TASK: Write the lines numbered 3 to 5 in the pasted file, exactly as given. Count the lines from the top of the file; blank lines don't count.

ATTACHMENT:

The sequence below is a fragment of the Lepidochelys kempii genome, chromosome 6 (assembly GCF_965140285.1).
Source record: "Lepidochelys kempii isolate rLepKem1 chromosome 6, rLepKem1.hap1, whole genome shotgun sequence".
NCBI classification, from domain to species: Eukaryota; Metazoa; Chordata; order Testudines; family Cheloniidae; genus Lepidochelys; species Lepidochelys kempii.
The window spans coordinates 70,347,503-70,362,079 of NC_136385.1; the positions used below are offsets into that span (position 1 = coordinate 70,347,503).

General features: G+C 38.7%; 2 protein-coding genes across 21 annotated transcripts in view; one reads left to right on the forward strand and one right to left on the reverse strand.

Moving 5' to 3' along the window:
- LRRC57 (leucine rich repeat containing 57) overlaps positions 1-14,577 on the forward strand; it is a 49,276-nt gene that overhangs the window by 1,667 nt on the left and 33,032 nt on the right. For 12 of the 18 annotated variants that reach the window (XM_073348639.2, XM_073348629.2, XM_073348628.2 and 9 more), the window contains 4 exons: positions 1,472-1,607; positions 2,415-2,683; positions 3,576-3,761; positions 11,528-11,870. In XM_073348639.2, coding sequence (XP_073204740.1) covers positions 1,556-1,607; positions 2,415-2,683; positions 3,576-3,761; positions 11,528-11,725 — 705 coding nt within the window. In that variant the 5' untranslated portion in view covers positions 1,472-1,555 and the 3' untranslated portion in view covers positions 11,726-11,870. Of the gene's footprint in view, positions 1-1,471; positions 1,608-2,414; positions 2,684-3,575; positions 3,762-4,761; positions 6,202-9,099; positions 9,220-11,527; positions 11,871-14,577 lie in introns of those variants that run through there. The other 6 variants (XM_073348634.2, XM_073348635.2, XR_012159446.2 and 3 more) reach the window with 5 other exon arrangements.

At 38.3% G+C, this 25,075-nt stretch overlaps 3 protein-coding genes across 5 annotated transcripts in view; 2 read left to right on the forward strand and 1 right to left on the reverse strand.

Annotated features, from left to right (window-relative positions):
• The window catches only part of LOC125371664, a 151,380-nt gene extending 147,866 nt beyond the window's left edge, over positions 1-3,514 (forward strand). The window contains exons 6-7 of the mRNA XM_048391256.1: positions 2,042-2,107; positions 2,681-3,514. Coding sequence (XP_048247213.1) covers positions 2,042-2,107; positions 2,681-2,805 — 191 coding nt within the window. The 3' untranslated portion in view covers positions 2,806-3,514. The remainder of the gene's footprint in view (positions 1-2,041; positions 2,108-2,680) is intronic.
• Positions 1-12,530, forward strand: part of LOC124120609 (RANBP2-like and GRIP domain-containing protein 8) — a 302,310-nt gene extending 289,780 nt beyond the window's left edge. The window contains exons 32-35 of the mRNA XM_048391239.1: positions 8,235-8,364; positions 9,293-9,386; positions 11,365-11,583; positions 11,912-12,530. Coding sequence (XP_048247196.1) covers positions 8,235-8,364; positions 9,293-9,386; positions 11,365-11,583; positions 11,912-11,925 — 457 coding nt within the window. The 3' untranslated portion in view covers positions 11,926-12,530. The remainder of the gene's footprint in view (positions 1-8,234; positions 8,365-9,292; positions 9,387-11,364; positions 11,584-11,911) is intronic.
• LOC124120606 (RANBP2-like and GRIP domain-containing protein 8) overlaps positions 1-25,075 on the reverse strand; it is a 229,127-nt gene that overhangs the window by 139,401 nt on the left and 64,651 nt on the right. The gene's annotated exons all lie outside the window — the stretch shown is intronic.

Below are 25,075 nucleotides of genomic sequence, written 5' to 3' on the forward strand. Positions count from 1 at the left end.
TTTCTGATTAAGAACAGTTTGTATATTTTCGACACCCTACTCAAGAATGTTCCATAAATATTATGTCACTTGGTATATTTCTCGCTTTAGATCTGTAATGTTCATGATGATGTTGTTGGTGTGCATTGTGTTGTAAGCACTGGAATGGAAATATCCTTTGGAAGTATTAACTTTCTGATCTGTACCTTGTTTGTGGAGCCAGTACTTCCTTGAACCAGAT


NCBI classification, from domain to species: Eukaryota; Metazoa; Chordata; order Testudines; family Cheloniidae; genus Lepidochelys; species Lepidochelys kempii.
The window spans coordinates 70,347,503-70,362,079 of NC_136385.1; the positions used below are offsets into that span (position 1 = coordinate 70,347,503).

General features: G+C 38.7%; 2 protein-coding genes across 21 annotated transcripts in view; one reads left to right on the forward strand and one right to left on the reverse strand.